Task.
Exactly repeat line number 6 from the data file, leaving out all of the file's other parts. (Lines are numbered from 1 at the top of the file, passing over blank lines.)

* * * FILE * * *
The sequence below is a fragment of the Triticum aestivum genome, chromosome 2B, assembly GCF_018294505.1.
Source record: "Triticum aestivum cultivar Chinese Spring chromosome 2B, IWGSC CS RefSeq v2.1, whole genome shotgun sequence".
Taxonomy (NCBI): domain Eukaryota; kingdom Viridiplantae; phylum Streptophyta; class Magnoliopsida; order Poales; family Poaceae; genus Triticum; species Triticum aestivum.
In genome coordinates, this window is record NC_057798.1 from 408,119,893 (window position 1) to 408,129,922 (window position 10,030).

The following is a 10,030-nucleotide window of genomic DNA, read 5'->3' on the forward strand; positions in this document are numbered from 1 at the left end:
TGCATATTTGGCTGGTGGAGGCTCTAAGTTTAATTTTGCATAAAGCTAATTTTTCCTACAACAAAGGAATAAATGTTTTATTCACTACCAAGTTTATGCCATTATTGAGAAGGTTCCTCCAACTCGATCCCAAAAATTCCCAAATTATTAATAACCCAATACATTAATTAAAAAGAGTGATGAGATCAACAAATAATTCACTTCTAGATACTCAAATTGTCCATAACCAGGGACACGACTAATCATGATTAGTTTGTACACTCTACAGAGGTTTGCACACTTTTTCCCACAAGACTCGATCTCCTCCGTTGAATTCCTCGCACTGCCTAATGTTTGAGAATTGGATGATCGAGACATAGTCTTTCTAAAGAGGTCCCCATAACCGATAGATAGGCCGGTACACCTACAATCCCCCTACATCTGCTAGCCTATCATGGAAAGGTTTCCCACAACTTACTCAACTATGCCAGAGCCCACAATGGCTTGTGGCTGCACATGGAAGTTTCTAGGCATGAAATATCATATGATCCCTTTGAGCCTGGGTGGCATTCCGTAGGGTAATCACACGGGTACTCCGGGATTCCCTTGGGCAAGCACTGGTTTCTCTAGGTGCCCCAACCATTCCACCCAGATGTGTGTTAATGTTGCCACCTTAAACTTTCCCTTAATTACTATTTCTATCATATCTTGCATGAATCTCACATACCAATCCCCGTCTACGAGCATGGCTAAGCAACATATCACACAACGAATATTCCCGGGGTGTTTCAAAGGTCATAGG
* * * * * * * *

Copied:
TGCATATTTGGCTGGTGGAGGCTCTAAGTTTAATTTTGCATAAAGCTAATTTTTCCTACAACAAAGGAATAAATGTTTTATTCACTACCAAGTTTATGCCATTATTGAGAAGGTTCCTCCAACTCGATCCCAAAAATTCCCAAATTATTAATAACCCAATACATTAATTAAAAAGAGTGATGAGATCAACAAATAATTCACTTCTAGATACTCAAATTGTCCATAACCAGGGACACGACTAATCATGATTAGTTTGTACACTCTACAGAGGTTTGCACACTTTTTCCCACAAGACTCGATCTCCTCCGTTGAATTCCTCGCACTGCCTAATGTTTGAGAATTGGATGATCGAGACATAGTCTTTCTAAAGAGGTCCCCATAACCGATAGATAGGCCGGTACACCTACAATCCCCCTACATCTGCTAGCCTATCATGGAAAGGTTTCCCACAACTTACTCAACTATGCCAGAGCCCACAATGGCTTGTGGCTGCACATGGAAGTTTCTAGGCATGAAATATCATATGATCCCTTTGAGCCTGGGTGGCATTCCGTAGGGTAATCACACGGGTACTCCGGGATTCCCTTGGGCAAGCACTGGTTTCTCTAGGTGCCCCAACCATTCCACCCAGATGTGTGTTAATGTTGCCACCTTAAACTTTCCCTTAATTACTATTTCTATCATATCTTGCATGAATCTCACATACCAATCCCCGTCTACGAGCATGGCTAAGCAACATATCACACAACGAATATTCCCGGGGTGTTTCAAAGGTCATAGG